Like, obviously I’m not a Klingon, I don’t understand the intricacies of their society and the interactions between their traditions. The problem is I’m worried that the writers don’t, either, and they should because they’re the ones creating the Klingon culture.
The ambiguity is acceptable in a complex culture like this, but it warrants further exploration, which we don’t seem to get. That being said, there’s a promise of the Albino visiting “The Matriarchs” (groan) as he strives to regain his position as spiritual leader, which could be interesting, and I’m really hoping it’s not some weird, vaguely sexist abstraction that contains very little substance. If there’s some fucking prophesy, I’m picking up my shit and I’m leaving for good.
One final thing on these Klingon segments – they aren’t half boring. It took me ages to put my finger on it, but it wasn’t until a friend pointed out the issues. Here is a perfectly average screencap of a normal Klingon scene:
What you have here is a really nice, really expensive set, with some really cool, really expensive prostheses and makeup, with dialogue subtitled from carefully developed alien language – all of which is great. You also have a load of actors who, due to the expensive and extensive prostheses, and the gruff language which has to be subtitled, are incapable of fully practicing their craft.
Don’t get me wrong, I’m sure they’re all doing the best they can. But that isn’t very much, due to the physical limitations. To make matters worse, the Klingon arc is arguably the more theatrical of the two narratives, dealing as it does with ancient houses, divided empires and spiritual awakenings. And yet despite all of these themes, every Klingon scene ends up being a series of words on the screen whilst people in monster masks make guttural sounds at the camera.
In the first review I wrote of this series, I compared this new show to ‘Star Trek VI: The Undiscovered Country’, as many of the themes are similar. And I’m going to do so again, because in ‘The Undiscovered Country’, during the iconic trial scene, we again get to see Klingons in their native environment, speaking in the Klingon language. Except, although the scene starts off in Klingon, it takes a moment to show us that it’s being translated for the benefit of the defendants, at which point it switches to English so that Christopher Plummer can get back to Acting, darling.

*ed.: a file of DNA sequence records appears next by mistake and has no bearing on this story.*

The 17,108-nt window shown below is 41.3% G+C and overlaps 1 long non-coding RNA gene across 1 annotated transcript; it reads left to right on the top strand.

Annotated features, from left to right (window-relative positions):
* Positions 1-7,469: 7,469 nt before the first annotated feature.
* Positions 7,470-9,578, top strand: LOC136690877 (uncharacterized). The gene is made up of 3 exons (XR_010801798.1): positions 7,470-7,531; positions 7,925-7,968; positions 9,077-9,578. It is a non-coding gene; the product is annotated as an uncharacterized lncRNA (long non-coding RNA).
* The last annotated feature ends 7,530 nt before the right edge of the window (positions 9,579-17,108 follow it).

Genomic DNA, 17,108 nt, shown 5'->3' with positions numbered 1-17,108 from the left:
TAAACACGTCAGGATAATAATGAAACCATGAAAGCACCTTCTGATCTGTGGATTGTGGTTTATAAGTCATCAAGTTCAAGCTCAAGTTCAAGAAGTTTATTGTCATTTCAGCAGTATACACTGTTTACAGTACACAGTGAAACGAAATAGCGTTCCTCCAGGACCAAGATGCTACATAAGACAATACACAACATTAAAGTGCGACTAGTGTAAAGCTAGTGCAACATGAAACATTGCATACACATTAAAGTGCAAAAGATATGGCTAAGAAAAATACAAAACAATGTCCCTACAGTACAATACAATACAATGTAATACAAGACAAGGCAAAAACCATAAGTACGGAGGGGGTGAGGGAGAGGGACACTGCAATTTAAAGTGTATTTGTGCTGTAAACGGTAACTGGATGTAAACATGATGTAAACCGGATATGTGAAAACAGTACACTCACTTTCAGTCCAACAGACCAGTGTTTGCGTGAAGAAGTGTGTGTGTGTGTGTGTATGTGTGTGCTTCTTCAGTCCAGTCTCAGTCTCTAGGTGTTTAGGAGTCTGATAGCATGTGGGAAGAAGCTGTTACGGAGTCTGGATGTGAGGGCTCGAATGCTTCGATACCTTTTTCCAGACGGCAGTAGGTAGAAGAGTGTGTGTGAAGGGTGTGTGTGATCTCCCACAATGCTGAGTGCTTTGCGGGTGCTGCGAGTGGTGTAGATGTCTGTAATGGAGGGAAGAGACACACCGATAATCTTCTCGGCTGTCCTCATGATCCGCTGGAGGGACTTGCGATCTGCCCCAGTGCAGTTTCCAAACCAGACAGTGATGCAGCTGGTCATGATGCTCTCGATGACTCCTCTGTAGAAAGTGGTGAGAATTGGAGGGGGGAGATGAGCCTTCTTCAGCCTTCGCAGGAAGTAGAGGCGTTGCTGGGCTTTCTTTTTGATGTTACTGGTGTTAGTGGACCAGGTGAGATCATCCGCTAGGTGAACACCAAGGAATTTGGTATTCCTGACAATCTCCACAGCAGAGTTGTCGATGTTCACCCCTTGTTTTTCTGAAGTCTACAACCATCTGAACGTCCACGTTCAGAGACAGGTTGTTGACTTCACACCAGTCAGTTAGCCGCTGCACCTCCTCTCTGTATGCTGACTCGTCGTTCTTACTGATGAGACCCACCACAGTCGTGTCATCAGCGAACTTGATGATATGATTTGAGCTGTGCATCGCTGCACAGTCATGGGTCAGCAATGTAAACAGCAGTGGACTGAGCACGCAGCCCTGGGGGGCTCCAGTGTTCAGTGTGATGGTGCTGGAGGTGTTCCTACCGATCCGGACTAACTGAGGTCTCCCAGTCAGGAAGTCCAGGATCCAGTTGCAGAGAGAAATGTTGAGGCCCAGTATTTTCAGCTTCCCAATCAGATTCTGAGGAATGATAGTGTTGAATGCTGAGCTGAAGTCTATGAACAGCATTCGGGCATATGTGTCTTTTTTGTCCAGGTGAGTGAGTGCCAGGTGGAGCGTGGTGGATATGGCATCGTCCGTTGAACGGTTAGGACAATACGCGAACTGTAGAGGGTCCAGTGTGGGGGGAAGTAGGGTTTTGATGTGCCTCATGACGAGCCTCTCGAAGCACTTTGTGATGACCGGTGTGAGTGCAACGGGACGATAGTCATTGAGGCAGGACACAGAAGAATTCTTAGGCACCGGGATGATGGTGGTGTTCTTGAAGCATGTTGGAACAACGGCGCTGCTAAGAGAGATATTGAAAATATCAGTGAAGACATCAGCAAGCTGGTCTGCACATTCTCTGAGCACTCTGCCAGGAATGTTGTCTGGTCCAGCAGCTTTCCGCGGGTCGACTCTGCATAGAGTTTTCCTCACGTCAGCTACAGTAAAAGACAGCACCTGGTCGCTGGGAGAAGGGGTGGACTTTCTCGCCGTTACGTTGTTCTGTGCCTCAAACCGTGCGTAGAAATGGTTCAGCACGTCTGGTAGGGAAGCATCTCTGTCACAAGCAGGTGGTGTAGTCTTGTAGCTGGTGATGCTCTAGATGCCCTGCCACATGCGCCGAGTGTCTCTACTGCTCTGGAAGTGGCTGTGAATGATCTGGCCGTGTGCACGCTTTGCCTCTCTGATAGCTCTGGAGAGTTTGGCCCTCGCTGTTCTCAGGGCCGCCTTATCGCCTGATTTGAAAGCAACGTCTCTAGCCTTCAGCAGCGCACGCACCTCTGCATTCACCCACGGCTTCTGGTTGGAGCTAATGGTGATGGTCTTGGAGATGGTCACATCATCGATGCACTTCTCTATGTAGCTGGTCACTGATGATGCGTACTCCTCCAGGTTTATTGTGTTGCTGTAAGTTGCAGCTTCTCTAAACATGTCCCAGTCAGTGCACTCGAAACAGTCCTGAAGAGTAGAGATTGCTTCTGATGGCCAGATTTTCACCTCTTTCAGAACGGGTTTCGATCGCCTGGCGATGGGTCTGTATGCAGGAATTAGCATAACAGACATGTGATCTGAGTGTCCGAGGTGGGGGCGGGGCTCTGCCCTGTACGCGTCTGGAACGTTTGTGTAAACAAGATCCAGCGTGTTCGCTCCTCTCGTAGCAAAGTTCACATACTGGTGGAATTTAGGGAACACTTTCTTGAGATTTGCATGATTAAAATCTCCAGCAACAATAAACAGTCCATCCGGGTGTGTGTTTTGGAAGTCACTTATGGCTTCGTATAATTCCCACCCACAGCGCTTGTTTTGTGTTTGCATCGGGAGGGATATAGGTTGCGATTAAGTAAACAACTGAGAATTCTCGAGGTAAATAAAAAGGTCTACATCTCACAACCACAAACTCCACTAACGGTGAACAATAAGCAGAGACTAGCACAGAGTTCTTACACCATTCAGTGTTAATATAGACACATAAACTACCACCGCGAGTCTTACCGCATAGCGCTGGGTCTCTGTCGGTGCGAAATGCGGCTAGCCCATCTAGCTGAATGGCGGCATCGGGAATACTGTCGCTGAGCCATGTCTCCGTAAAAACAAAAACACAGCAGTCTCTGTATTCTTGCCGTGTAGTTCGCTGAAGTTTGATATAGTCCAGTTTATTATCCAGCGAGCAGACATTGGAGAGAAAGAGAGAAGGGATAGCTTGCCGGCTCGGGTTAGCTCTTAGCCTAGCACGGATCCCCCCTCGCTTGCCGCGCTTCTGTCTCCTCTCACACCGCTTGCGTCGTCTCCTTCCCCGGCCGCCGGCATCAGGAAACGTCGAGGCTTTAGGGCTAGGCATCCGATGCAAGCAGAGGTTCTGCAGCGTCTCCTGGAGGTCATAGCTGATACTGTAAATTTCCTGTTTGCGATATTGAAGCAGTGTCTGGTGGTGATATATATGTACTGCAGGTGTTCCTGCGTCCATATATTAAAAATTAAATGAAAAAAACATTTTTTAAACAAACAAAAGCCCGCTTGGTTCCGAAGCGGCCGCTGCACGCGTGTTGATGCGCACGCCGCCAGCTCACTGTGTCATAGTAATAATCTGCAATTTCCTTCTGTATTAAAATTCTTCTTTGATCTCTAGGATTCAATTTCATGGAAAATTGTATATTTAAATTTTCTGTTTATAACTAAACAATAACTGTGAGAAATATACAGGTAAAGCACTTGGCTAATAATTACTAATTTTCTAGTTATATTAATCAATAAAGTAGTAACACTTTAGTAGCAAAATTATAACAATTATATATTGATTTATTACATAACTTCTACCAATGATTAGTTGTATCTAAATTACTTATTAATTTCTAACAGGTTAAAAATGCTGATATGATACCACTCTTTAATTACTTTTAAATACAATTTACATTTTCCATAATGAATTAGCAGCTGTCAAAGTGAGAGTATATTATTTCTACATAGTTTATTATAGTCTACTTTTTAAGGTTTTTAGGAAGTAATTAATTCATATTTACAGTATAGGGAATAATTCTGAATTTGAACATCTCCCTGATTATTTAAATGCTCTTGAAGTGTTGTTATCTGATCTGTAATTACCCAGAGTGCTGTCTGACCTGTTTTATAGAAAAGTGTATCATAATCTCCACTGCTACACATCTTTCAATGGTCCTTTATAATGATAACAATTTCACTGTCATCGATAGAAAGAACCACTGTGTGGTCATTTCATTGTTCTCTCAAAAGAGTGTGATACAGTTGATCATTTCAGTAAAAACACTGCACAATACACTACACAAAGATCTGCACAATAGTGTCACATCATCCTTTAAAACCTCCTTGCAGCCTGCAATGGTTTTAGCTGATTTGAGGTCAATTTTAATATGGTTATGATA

I suppose the difference is that the creators of ‘The Undiscovered Country’ gave the audience the benefit of the doubt. They assumed, correctly, that most people would be able to surmise that the Klingons were still speaking Klingon, and even if they didn’t, it hardly matters in the context of the show.
The creators of ‘Discovery’, on the other hand, are presumably wracked with anxiety over their audience forgetting that the people with big bulgy knobbly heads and weird-coloured skin and quadruple nostrils are aliens, should they for a moment communicate in anything but their correct, completely fictional language. Meanwhile, the actual audience is just left bored and feeling a bit sorry for all of the young actors whose careers will in no way be advanced by their participation in this calamity.
Other Fucking Annoying Stuff
“Who saved us?” asks the little girl, in the most terribly delivered line so far, contributing to nothing except my continued ill health.
Why would you create a type of parcel that beeps annoyingly until it’s opened? What if you just didn’t have time, but had to carry it with you? What if you wanted to wait for someone else, because you wanted to open it with them? Why create a passive aggressive piece of luggage? What the fuck is the point except to act as a prompt for a fictional character?
And the fucking telescope. It’s confirmed as the same one that was on the Shenzhou. So, did someone bring it with them when they all jumped on escape pods? They chose to get the telescope in case a mutineer decided they needed it for character development, but left the unencrypted crew manifests and the vital and likely confidential power generation technology? What else did they leave behind? What other weird and pointless stuff did they take with them? Or did someone see Georgiou’s will, realise they needed the telescope, and so went back to the derelict Shenzhou whilst still in the vicinity of Klingon ships, and again, left sensitive information behind? Like, in the same fucking room? Who the fuck wrote this garbage?
Commander Landry was a shithead for the duration of her presence on the show, but she also gets killed off pretty quickly, which would be good were it not for the representational issues already mentioned, which leaves me confused about my feelings, which leaves me even more angry.
Right, I’m actually done. I’ve written over five-and-a-half thousand words on a forty-minute slice of boiled shit that doesn’t warrant two minutes of attention. Also I’m tired. Tired of Trek being shit. Tired of the contempt that fills every frame of this show. Tired of the self-loathing seeping out of every facet of its existence.